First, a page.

Corn Leaf Segmenter

Topological skeleton in LemnaGrid: Part III

The ability of LemnaGrid to create a topological skeleton from a shape, allows us to split an imaged plant into its larger constituents: leaf/branch and stem. If we assume that a plant is imaged from the side, then our model to segment the object is:

  • a stem is vertically aligned

  • leaves/branches are attached to the stem at an angle

  • leaves/branches are attached to the stem at left or right

Using Corn Leaf Segmenter

Corn Leaf Segmenter analyses the arrangement of the skeleton and determines graphically the location of a stem and leaves/branches. Four parameters controls the result:

  • ignore too small edges: discards disconnected bones up to a fraction of the average leaf length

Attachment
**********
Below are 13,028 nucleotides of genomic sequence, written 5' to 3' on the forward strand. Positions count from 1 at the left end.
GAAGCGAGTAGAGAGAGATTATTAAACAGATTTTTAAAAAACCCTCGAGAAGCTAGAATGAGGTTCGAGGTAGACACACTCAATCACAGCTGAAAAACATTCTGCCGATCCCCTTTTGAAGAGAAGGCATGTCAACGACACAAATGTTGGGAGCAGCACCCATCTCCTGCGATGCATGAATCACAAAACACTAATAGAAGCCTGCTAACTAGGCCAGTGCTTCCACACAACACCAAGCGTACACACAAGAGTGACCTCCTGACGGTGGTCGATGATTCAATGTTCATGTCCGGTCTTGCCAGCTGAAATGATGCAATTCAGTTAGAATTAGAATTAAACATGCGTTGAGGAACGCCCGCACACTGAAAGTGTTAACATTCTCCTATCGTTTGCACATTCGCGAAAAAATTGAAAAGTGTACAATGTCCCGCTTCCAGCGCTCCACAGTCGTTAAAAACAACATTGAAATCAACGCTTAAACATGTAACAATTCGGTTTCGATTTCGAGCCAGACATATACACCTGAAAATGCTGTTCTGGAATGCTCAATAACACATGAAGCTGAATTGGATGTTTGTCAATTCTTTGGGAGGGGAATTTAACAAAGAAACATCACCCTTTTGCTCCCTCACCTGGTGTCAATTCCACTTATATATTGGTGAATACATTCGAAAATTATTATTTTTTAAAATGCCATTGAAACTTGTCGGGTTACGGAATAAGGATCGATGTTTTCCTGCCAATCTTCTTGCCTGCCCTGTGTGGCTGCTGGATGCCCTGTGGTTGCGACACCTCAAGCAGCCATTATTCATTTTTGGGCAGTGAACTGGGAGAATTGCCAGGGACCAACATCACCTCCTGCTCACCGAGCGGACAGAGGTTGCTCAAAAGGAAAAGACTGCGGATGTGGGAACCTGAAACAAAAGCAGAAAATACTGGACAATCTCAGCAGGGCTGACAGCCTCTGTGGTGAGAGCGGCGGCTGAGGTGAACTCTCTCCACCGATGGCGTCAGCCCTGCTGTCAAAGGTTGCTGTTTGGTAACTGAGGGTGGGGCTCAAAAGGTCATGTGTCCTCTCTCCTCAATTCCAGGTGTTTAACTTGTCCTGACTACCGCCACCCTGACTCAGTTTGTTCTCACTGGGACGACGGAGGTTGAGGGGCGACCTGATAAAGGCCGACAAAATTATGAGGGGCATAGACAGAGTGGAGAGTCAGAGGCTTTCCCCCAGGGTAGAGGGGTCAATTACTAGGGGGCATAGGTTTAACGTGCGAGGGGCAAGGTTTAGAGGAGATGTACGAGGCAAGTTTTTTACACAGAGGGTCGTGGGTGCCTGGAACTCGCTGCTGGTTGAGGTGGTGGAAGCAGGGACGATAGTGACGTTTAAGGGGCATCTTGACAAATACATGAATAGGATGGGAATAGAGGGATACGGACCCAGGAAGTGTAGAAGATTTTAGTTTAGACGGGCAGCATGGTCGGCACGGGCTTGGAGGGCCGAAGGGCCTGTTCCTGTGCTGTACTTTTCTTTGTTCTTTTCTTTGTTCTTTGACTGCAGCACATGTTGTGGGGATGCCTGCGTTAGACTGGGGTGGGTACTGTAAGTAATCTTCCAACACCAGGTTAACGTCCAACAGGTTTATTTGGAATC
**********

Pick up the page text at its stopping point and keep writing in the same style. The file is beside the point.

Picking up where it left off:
• close gaps: connects bones within a certain pixel distance

  • leaf search radius: defines the circular area to find a leaf

  • initial position for stem search: the default is center-bottom of the image. Change the coordinate <X, Y> to search the stem in a region of interest.

Analysing leaf angles

The output of Corn Leaf Segmenter is a skeletal graph, where one or more connected bones are grouped as an image object. The objects are also labelled by their types (leaf or stem, left or right). For each object a set of morphometric parameters are determined and written to the database with Skeleton Graph writer. In addition three leaf angle information are determined from the skeleton graph and recorded in the database:

  • angle alpha

  • angle beta

  • angle gamma

    The angles are in radians and their values are converted into degrees with this formula:

  • angle [rad] * 180 / PI = angle [deg]

Conclusion

A topological skeleton of a digitised plant can be used to segment the object. Corn Leaf Segmenter applies a graphical approach to analyse the arrangement of skeletal bones and joints. It determines skeletal parts that correspond to stem and leaves of the plant. The identified leaves are used to measure three leaf angles.

Kevin Nagel, PhD

Application Scientist


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